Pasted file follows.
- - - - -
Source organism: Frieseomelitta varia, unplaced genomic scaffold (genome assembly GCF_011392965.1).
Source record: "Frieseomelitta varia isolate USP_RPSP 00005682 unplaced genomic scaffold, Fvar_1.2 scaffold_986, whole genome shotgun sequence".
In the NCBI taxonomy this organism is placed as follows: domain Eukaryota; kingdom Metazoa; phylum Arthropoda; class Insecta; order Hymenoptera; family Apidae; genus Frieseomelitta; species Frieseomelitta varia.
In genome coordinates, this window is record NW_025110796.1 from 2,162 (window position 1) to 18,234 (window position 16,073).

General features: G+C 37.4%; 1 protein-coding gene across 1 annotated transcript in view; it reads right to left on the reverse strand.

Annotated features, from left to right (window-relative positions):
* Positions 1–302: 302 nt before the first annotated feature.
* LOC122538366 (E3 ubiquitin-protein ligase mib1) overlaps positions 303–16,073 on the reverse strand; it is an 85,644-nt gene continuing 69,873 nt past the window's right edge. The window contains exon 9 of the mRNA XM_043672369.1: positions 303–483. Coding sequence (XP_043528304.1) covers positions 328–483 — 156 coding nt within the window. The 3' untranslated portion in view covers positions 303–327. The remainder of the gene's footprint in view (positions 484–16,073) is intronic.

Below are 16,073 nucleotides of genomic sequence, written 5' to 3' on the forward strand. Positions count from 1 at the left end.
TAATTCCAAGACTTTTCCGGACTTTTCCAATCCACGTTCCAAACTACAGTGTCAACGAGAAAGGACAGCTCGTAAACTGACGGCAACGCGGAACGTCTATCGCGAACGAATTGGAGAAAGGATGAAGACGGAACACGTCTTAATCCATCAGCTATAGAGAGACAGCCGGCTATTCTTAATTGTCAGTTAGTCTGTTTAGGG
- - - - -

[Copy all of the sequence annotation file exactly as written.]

Source organism: Frieseomelitta varia, unplaced genomic scaffold (genome assembly GCF_011392965.1).
Source record: "Frieseomelitta varia isolate USP_RPSP 00005682 unplaced genomic scaffold, Fvar_1.2 scaffold_986, whole genome shotgun sequence".
In the NCBI taxonomy this organism is placed as follows: domain Eukaryota; kingdom Metazoa; phylum Arthropoda; class Insecta; order Hymenoptera; family Apidae; genus Frieseomelitta; species Frieseomelitta varia.
In genome coordinates, this window is record NW_025110796.1 from 2,162 (window position 1) to 18,234 (window position 16,073).

General features: G+C 37.4%; 1 protein-coding gene across 1 annotated transcript in view; it reads right to left on the reverse strand.

Annotated features, from left to right (window-relative positions):
* Positions 1–302: 302 nt before the first annotated feature.
* LOC122538366 (E3 ubiquitin-protein ligase mib1) overlaps positions 303–16,073 on the reverse strand; it is an 85,644-nt gene continuing 69,873 nt past the window's right edge. The window contains exon 9 of the mRNA XM_043672369.1: positions 303–483. Coding sequence (XP_043528304.1) covers positions 328–483 — 156 coding nt within the window. The 3' untranslated portion in view covers positions 303–327. The remainder of the gene's footprint in view (positions 484–16,073) is intronic.

Below are 16,073 nucleotides of genomic sequence, written 5' to 3' on the forward strand. Positions count from 1 at the left end.
TAATTCCAAGACTTTTCCGGACTTTTCCAATCCACGTTCCAAACTACAGTGTCAACGAGAAAGGACAGCTCGTAAACTGACGGCAACGCGGAACGTCTATCGCGAACGAATTGGAGAAAGGATGAAGACGGAACACGTCTTAATCCATCAGCTATAGAGAGACAGCCGGCTATTCTTAATTGTCAGTTAGTCTGTTTAGGG